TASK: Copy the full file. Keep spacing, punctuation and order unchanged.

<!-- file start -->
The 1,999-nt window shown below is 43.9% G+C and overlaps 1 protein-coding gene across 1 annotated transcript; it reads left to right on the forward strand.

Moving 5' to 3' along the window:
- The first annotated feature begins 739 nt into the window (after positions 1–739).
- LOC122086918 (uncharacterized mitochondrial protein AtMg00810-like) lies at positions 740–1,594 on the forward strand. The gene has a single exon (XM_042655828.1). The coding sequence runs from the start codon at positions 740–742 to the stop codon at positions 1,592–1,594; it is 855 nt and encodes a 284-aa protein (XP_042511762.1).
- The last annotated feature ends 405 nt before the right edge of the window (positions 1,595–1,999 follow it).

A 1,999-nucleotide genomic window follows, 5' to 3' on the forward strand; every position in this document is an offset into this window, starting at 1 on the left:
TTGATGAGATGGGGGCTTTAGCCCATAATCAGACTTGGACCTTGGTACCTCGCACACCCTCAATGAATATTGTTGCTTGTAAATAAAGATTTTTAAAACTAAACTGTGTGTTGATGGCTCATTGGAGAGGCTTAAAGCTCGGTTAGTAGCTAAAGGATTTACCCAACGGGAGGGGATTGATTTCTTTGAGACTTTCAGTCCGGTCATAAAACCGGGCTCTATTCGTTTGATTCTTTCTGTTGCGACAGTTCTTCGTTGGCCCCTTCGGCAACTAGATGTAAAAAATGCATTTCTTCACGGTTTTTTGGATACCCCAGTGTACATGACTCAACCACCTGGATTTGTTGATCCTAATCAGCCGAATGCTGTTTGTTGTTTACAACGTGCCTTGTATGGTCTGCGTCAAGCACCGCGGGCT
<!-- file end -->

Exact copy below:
The 1,999-nt window shown below is 43.9% G+C and overlaps 1 protein-coding gene across 1 annotated transcript; it reads left to right on the forward strand.

Moving 5' to 3' along the window:
- The first annotated feature begins 739 nt into the window (after positions 1–739).
- LOC122086918 (uncharacterized mitochondrial protein AtMg00810-like) lies at positions 740–1,594 on the forward strand. The gene has a single exon (XM_042655828.1). The coding sequence runs from the start codon at positions 740–742 to the stop codon at positions 1,592–1,594; it is 855 nt and encodes a 284-aa protein (XP_042511762.1).
- The last annotated feature ends 405 nt before the right edge of the window (positions 1,595–1,999 follow it).

A 1,999-nucleotide genomic window follows, 5' to 3' on the forward strand; every position in this document is an offset into this window, starting at 1 on the left:
TTGATGAGATGGGGGCTTTAGCCCATAATCAGACTTGGACCTTGGTACCTCGCACACCCTCAATGAATATTGTTGCTTGTAAATAAAGATTTTTAAAACTAAACTGTGTGTTGATGGCTCATTGGAGAGGCTTAAAGCTCGGTTAGTAGCTAAAGGATTTACCCAACGGGAGGGGATTGATTTCTTTGAGACTTTCAGTCCGGTCATAAAACCGGGCTCTATTCGTTTGATTCTTTCTGTTGCGACAGTTCTTCGTTGGCCCCTTCGGCAACTAGATGTAAAAAATGCATTTCTTCACGGTTTTTTGGATACCCCAGTGTACATGACTCAACCACCTGGATTTGTTGATCCTAATCAGCCGAATGCTGTTTGTTGTTTACAACGTGCCTTGTATGGTCTGCGTCAAGCACCGCGGGCT